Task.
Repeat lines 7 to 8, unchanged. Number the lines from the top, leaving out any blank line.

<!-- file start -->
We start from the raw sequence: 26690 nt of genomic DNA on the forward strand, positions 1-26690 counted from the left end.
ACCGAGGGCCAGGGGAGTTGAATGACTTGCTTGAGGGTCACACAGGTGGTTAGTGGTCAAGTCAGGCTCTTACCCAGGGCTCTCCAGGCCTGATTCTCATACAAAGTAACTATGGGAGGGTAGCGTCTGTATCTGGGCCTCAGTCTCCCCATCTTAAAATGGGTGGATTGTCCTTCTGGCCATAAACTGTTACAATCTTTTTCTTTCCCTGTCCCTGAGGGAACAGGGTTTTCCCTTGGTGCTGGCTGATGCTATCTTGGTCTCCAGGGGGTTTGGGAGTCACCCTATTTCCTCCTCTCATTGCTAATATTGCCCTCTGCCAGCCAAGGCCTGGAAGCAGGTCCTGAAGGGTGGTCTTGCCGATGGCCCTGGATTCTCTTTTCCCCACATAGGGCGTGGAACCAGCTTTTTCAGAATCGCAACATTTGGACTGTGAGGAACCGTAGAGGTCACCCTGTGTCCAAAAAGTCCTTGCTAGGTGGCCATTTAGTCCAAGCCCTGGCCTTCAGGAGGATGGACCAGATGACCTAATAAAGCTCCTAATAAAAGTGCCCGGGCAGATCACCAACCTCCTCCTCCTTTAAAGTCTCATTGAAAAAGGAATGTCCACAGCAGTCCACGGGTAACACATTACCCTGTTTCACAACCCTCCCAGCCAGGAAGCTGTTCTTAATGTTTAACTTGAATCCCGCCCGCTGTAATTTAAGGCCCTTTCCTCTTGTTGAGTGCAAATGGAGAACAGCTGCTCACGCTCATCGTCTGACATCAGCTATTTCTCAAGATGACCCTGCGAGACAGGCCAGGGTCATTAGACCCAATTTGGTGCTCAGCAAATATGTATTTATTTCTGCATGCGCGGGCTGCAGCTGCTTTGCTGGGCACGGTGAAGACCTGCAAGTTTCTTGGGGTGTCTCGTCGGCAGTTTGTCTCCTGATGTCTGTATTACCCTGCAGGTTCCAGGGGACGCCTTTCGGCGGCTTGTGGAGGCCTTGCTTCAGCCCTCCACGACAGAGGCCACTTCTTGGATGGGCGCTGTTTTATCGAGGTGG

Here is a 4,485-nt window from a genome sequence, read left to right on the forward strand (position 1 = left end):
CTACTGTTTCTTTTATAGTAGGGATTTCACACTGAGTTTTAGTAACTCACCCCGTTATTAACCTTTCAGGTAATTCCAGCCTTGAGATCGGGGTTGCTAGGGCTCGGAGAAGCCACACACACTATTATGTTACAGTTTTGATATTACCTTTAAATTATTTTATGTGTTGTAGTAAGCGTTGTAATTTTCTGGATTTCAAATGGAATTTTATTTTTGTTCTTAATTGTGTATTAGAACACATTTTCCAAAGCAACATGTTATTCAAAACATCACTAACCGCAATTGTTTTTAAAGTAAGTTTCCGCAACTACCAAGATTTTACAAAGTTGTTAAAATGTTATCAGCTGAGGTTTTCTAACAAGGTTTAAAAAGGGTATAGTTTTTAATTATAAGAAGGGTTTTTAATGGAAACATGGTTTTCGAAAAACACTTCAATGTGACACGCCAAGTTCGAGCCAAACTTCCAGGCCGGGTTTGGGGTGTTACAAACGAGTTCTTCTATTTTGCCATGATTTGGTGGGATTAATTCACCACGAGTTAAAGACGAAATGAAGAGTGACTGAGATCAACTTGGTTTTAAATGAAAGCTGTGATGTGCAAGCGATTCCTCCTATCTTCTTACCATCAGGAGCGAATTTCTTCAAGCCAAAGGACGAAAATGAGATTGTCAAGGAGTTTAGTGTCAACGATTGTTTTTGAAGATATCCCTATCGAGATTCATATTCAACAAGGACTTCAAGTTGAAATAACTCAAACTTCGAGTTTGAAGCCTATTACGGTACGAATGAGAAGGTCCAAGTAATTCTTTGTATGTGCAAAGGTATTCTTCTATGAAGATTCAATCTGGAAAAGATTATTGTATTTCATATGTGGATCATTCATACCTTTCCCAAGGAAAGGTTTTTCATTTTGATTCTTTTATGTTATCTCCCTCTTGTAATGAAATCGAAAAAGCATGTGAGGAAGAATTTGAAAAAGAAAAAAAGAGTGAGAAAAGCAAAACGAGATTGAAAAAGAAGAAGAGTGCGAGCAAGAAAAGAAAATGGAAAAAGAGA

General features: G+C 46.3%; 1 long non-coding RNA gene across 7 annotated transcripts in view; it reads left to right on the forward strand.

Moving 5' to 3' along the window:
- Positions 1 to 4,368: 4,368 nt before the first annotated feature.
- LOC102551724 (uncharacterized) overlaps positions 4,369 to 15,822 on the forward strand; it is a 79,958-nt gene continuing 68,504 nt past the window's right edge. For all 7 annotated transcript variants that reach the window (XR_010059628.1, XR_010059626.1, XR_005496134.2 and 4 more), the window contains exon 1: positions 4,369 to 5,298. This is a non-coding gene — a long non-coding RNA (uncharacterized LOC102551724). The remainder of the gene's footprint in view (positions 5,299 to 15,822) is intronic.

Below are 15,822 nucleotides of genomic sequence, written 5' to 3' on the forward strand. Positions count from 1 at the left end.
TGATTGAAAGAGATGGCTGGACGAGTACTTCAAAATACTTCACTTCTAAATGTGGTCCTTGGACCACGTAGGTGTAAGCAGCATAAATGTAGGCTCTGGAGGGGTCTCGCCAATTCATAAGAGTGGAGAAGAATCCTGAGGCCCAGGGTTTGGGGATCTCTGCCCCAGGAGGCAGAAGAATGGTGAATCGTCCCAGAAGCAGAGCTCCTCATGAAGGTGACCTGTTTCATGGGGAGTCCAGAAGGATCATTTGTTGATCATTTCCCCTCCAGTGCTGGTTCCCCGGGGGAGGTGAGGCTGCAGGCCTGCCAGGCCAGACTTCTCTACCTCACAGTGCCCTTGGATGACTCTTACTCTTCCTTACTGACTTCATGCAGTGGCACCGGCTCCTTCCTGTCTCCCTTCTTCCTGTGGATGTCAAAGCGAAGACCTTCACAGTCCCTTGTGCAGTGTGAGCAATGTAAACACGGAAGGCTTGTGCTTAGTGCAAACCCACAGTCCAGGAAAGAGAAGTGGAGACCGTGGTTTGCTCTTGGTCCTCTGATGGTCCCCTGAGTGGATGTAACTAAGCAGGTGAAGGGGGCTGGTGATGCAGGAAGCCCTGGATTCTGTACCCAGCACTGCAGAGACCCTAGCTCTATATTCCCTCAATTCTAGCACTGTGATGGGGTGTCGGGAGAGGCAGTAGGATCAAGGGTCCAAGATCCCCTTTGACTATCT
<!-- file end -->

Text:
- Positions 1 to 4,368: 4,368 nt before the first annotated feature.
- LOC102551724 (uncharacterized) overlaps positions 4,369 to 15,822 on the forward strand; it is a 79,958-nt gene continuing 68,504 nt past the window's right edge. For all 7 annotated transcript variants that reach the window (XR_010059628.1, XR_010059626.1, XR_005496134.2 and 4 more), the window contains exon 1: positions 4,369 to 5,298. This is a non-coding gene — a long non-coding RNA (uncharacterized LOC102551724). The remainder of the gene's footprint in view (positions 5,299 to 15,822) is intronic.